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    Is threat of conservative “third party” challenge if Trump is nominee fading?

    Is threat of conservative “third party” challenge if Trump is nominee fading?

    Was it ever much of a threat?

    http://www.cnn.com/2015/12/28/opinions/obeidallah-trump-sexism/

    Bill Kristol, Founder and Editor of that mainstay of the Republican Establishment, The Weekly Standard, has finally come to recognize Donald Trump’s contribution to the Republican candidates as a group.

    Kristol is not a Trump supporter and has predicted his fall for months.  After Trump derided John McCain’s heroism for merely being a POW for five-plus years, Kristol said, “he’s dead to me.”  In the same interview he opined, “I don’t think he’ll stay up in the polls, incidentally. Republican primary voters are pro-respect the military. And he showed disrespect for the military.”

    In September, Kristol said on CNN, “I doubt I’d support Donald. I doubt I’d support the Democrat.” Instead, “I think I’d support getting someone good on the ballot as a third party candidate.”  In reporting Kristol’s comments, Salon referred to him as a “notorious neocon” and a “neocon prince.”

    In October, Kristol went on MSNBC and said flatly “[h]e’s not going to win.”

    Kristol apparently thinks, or thought, Trump’s nomination could be mortal for the Republican Party.  On December 20, he tweeted:

    Kristol has acknowledged Trump’s positive impact at times.  Even when rejecting Trump for his attack on McCain, Kristol allowed that Trump “said some useful things, I think, and brought some people into the Republican tent.”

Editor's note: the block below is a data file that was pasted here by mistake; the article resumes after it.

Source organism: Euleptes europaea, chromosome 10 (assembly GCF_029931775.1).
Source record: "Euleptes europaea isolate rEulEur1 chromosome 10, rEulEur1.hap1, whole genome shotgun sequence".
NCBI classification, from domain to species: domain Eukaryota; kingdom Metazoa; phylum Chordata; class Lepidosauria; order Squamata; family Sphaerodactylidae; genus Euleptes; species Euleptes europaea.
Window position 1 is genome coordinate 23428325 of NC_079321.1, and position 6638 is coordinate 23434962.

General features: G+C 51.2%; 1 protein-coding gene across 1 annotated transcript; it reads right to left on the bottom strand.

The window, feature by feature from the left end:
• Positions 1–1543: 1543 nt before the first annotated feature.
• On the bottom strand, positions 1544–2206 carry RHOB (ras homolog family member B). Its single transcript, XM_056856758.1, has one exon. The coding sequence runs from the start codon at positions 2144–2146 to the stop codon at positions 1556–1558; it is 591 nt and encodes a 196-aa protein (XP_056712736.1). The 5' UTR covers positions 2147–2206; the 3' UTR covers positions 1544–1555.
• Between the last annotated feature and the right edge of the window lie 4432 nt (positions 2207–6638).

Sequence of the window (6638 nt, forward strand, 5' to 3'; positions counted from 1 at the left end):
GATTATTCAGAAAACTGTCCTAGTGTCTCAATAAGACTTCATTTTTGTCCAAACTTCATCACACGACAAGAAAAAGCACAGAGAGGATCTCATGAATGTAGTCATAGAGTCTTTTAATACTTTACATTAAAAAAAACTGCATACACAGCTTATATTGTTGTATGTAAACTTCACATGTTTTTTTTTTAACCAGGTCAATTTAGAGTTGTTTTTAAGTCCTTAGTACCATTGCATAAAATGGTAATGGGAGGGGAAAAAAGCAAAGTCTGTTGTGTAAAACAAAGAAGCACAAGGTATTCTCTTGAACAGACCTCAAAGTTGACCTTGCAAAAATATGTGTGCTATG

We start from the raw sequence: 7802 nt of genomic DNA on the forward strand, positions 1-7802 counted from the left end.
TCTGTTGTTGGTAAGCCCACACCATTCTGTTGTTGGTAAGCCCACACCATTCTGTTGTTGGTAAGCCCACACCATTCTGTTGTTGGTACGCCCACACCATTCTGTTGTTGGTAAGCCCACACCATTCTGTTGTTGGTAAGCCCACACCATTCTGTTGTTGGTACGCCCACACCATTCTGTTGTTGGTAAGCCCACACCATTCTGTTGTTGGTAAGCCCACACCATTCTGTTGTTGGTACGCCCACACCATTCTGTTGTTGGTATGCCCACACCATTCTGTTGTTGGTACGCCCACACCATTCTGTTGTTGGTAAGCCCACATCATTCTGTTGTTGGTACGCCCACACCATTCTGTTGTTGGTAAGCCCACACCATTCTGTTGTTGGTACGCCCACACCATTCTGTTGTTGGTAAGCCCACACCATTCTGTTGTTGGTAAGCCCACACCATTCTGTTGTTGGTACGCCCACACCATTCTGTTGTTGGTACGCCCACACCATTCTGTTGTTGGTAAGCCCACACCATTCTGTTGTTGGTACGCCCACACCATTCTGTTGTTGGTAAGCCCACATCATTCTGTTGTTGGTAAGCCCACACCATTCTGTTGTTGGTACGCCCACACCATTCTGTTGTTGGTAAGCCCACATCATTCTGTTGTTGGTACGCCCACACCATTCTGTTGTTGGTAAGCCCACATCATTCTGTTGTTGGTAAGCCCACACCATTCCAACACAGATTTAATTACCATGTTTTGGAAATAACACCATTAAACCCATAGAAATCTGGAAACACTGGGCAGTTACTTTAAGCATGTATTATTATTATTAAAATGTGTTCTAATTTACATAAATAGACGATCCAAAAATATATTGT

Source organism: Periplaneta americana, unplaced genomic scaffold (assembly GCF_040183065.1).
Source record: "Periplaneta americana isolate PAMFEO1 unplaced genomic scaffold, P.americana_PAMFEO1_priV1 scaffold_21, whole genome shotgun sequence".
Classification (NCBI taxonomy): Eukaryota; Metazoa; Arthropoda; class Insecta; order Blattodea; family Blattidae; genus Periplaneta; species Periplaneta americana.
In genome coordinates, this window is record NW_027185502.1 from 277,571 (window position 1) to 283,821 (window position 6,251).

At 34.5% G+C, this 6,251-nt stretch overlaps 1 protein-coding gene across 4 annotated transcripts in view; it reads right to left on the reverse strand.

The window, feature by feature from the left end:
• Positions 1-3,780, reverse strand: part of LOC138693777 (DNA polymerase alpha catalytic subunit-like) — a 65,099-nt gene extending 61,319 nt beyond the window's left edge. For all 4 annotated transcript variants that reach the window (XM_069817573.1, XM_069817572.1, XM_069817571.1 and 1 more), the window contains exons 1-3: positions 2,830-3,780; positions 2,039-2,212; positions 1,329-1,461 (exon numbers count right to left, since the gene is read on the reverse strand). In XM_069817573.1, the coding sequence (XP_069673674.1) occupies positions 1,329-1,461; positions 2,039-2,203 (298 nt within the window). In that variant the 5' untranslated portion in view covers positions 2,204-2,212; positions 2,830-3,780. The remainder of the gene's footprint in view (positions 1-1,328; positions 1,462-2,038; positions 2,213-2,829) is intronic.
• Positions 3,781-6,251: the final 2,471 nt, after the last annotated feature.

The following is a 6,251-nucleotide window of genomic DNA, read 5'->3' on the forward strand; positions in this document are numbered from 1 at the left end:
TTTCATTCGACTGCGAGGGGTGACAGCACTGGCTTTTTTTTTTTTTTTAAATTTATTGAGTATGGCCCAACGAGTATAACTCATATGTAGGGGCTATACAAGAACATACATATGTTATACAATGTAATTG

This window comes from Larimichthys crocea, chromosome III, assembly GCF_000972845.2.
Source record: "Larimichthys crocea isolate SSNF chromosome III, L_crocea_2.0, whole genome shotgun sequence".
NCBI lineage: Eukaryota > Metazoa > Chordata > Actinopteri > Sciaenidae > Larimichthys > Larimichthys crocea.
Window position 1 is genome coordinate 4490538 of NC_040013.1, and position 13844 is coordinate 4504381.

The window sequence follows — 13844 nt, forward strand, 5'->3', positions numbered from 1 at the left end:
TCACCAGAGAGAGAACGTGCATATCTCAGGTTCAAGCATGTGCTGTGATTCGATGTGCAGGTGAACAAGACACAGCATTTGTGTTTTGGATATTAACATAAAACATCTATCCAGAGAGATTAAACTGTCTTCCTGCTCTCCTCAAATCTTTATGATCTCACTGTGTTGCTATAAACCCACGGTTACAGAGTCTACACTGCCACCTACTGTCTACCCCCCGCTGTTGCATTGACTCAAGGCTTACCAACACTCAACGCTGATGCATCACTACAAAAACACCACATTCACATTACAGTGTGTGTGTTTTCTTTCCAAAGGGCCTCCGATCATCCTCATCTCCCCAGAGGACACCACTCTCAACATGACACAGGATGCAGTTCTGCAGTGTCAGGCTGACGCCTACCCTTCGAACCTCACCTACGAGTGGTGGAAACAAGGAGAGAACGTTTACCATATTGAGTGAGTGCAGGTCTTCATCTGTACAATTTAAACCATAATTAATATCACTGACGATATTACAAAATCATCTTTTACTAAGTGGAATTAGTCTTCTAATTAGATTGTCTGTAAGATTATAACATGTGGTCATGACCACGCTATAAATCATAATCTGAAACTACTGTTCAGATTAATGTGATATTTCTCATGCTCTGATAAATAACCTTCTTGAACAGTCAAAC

But Kristol seems now to be coming around to the position that Trump’s pluses outweigh his negatives.  In an interview with Newsmax TV on Wednesday, Kristol praised Trump’s handling of the Clintons.  According to Newsmax:

    [Kristol said,] “It’s called attention to something that Republicans have tried for 15 years to call attention to and have really failed, which is that she’s complicit in his, Bill Clinton’s war on women and his mistreatment of women. . . .

    “He sort of got that out there, Trump, when every other Republican has either been too timid or been too ineffective at doing so,” he added. “So you got to give Trump credit for that.”

    Clearly, Kristol has been mulling over Trump’s impact on the race quite a bit, because his piece in the January 18 issue of the Weekly Standard expands on this theme of Trump’s drawing attention to key issues.  Titled “Thank You, Donald,” Kristol drives home the point he made to Newsmax – Trump has put Hillary Clinton and her husband squarely in the crosshairs.

    As Kristol points out, even Bill Clinton’s former staffer Kirsten Powers conceded Trump’s impact, saying “[w]e are a society that has a blessedly lower tolerance for sexual assault and harassment than in prior years.  This is good news for America, but bad news for the Clintons.  History has caught up with them at the worst possible moment.”  Kristol continues:

    History might have caught up with the Clintons without Trump’s help. But perhaps not. Perhaps History—or at least the admonitions of commentators—would in any case have led the GOP to focus in 2016 on appealing to middle America, and on speaking to and for the Silent Majority. But are we confident those admonitions would have had much effect without the urgent spur of the need to compete with Trump?

    Kristol even goes so far as to disagree with those fretting that Trump has turned off more voters than he could have possibly attracted:

    there’s simply no evidence the Trumpian interlude has hurt the GOP. The Republican party’s overall favorable rating hasn’t changed in these last six months. The percentage of Americans identifying as Republicans hasn’t declined. Obama’s approval rating hasn’t gone up. The Pew Research Center regularly asks which party would do a better job on the economy. In July, Democrats held a three-point edge; in December, Pew found Republicans leading by five. In the same Pew polls, Republicans improved from -2 to +2 on handling immigration and from +12 to +14 on handling terrorism.

    But that doesn’t mean Kristol is suddenly on board with Trump.  He’s not: